"It’s hard to counter tax avoidance"

The Paradise Papers reveal how multinationals avoid tax by using clever constructions. PhD candidate Dirk Broekhuijsen is investigating whether a world-wide tax system is feasible.

Why did you choose this topic?
“Treaties between nations are so difficult to adjust to the current situation. Some bilateral tax arrangements (between two countries, ed.) date from the sixties and seventies. I wanted to find out whether we could update them or arrange a multilateral treaty that meets modern standards in one go.”

And is it possible?
“Yes, but its substance would never be enough to completely solve tax avoidance. You mustn’t overestimate what we can do with such an arrangement, because we are tied by political partnerships. The Organization for Economic Cooperation and Development has now come up with a ‘multilateral instrument’ that could amend all the bilateral agreements but its content would not remedy the problem.

“The obvious interests are easy gauge because it’s all about money. Parties can see exactly what they would lose. The easier it is to define the interests, the more difficult it is to reach an agreement. Nations want to be sure that they’ll get something out of it before they sign. If they won’t benefit from it, they’ll want out. America, for example, is very sceptical.”

Your study concentrates on multinationals that avoid tax rather than evade tax. What’s the difference?
“Avoidance is legal while evasion is illegal. That’s what makes it so troublesome: avoiders can point to the government and say: well then, change the rules. But a sole government can only change the rules if everyone else does. People can name and shame but that only works with companies that everyone’s familiar with.”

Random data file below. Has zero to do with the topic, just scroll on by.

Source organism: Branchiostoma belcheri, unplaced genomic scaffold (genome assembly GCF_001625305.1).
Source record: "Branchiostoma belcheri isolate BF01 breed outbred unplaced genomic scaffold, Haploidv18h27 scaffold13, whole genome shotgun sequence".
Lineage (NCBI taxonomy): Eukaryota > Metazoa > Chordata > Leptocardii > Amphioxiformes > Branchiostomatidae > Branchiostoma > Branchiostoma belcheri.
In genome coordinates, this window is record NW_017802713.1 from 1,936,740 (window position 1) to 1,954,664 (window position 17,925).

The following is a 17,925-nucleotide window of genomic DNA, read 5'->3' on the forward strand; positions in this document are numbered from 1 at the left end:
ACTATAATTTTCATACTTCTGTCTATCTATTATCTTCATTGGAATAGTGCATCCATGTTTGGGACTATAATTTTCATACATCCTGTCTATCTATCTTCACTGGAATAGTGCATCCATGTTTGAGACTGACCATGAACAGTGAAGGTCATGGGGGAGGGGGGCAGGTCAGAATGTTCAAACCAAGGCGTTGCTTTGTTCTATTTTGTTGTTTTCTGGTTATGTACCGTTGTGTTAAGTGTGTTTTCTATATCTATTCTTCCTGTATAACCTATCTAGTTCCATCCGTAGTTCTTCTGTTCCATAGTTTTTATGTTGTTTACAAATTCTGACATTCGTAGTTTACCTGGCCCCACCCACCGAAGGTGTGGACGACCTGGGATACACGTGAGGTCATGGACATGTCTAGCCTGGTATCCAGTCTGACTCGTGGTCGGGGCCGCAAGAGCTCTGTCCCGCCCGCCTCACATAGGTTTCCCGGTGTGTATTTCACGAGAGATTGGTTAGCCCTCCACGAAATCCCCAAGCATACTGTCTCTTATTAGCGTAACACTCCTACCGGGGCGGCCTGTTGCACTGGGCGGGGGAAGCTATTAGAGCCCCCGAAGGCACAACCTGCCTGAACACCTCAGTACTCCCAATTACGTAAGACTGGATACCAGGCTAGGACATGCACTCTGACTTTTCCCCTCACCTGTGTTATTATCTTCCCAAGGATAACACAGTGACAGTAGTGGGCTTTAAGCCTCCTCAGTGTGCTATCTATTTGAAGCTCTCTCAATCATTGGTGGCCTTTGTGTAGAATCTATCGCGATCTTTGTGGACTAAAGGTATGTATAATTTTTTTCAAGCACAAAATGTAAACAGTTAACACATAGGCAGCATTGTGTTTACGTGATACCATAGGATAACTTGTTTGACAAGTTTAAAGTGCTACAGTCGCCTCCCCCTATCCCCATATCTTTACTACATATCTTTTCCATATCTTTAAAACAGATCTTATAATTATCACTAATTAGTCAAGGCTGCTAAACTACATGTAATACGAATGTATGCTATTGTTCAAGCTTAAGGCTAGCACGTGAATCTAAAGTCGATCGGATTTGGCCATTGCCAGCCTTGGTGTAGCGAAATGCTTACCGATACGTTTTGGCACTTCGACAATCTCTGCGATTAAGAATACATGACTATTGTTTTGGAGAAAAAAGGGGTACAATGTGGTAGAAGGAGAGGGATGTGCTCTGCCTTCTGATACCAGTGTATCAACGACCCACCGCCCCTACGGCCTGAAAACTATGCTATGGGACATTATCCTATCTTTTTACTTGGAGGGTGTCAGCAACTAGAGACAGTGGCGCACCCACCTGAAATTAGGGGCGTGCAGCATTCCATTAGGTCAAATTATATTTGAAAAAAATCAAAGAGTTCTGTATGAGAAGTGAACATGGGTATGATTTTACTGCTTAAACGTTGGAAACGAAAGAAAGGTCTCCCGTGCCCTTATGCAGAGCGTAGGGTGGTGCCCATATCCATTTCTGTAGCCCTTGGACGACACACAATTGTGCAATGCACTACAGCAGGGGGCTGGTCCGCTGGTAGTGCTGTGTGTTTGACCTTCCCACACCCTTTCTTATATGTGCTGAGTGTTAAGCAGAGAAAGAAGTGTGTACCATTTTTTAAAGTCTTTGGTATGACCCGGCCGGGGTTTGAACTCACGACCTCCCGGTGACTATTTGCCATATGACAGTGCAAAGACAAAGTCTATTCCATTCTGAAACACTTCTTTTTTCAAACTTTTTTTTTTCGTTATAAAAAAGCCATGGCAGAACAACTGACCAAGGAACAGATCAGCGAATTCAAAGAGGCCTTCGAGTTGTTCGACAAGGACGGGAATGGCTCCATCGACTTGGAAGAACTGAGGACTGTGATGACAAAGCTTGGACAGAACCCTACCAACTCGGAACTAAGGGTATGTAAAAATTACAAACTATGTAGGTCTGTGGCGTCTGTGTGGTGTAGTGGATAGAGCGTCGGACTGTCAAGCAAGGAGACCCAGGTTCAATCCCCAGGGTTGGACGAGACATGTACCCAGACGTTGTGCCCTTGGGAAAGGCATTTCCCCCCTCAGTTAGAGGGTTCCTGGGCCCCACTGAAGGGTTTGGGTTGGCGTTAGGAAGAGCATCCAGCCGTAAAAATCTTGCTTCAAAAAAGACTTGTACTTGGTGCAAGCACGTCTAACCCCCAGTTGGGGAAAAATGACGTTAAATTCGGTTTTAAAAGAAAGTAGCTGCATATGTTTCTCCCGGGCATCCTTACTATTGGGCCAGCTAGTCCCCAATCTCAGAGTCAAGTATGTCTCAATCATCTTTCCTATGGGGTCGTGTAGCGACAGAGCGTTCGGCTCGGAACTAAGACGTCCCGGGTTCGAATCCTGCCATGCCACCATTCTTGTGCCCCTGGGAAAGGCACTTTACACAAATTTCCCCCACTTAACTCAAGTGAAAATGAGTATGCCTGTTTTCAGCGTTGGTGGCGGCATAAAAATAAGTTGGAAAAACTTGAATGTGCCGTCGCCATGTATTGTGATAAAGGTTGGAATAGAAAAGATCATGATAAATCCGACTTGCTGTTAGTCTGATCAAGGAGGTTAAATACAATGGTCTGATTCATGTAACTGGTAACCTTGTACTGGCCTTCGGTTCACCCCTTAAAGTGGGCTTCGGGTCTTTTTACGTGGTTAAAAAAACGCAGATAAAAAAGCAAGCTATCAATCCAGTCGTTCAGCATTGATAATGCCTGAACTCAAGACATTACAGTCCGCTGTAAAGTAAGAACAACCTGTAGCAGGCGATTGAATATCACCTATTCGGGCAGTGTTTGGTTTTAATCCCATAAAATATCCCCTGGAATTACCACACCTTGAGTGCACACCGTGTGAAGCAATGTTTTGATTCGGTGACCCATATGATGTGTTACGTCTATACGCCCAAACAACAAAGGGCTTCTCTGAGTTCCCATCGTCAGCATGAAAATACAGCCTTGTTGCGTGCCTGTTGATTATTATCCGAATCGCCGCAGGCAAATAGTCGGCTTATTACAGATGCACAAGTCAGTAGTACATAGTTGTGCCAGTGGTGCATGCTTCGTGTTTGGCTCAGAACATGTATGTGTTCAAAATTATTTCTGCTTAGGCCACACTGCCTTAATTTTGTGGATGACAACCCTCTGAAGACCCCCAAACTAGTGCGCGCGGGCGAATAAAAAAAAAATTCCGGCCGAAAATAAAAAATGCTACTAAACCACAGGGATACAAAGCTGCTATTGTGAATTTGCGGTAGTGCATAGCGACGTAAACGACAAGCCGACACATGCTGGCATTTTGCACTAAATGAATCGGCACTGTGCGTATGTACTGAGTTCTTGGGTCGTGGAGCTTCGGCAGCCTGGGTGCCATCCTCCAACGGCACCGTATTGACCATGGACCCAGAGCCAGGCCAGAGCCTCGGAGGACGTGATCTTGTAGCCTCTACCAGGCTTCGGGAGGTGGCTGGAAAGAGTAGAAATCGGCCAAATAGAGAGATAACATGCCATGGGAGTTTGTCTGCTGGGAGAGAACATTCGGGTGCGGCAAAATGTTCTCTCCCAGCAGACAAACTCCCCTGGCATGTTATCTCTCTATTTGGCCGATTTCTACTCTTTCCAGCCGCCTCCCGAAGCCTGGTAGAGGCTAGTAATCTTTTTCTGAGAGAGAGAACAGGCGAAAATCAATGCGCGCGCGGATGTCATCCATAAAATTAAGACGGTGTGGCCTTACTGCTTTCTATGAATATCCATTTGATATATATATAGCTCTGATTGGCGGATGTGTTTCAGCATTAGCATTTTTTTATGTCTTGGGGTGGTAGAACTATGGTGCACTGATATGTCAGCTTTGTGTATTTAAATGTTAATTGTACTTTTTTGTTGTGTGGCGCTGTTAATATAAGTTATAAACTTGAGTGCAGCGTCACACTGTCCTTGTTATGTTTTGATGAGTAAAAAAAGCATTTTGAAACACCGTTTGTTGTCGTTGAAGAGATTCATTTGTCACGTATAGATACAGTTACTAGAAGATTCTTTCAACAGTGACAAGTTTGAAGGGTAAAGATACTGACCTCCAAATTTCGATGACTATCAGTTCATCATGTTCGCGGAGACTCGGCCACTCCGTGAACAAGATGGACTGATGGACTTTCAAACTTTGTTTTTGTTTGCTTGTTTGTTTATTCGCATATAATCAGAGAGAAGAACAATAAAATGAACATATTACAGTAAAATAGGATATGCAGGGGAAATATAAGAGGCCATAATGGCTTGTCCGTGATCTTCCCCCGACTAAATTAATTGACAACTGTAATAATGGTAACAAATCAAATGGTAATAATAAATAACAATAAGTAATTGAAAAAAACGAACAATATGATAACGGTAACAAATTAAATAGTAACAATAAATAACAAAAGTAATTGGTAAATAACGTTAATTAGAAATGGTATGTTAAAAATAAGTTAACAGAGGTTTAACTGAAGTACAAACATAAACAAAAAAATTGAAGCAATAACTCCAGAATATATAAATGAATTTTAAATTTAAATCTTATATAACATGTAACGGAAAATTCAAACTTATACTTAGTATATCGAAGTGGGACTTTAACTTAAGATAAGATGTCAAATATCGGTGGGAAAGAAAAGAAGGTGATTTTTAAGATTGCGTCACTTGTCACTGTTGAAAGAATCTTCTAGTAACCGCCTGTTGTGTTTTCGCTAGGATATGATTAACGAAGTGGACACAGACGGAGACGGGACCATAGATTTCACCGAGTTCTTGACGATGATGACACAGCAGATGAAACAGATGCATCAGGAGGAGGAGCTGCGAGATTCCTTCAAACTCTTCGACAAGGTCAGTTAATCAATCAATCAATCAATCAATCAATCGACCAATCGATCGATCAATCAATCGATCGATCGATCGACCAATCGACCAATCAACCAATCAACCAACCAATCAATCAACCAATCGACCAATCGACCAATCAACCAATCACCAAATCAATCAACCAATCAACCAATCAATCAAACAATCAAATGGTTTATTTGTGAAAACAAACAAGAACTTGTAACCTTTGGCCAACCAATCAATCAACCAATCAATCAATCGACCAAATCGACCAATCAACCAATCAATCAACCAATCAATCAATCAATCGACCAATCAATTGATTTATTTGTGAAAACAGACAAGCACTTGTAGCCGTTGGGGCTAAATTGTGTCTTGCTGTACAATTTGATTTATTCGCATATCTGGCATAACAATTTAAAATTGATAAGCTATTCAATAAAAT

Is there enough support for a change?
“It’s a political matter and my research doesn’t really go into that. You need to find a balance: you want to stimulate employment and create a good investment climate but everyone’s disgruntled if your local coffee corner pays more tax than Starbucks.

“I work for the Tax Administration, so I can’t actually say much more, but there’s plenty of discussions about it. However, I can tell you that while the Netherlands, being a small country, benefits from flexible legislation, it also needs a close-knit political environment surrounding it. So, we can’t just say that we won’t cooperate. The Netherlands needs to take some responsibility.”

Multinationals operate in lots of countries. How should their tax be distributed?
“We could agree on a formula. Take iPads, for instance; there are three aspects to that product: labour, sales and (intellectual) property rights. If it’s designed in America, made in China and sold in Europe, everyone has a right to the tax on one third of the profit, but that’s not feasible. If we paid more attention to intellectual property, China, for example, which concentrates on labour, would lose out on revenue. Such arrangements could only work in the very long term.”

How could we improve this situation?
“I’ve noticed that NGOs are always sparking the debate on climate change. There is a conference of parties that’s always discussing it, with lots of media attention. So, you see, interests can be integrated but, so far, it’s not the case with Tax Law. However, it might the way to get it on the agenda.” AK

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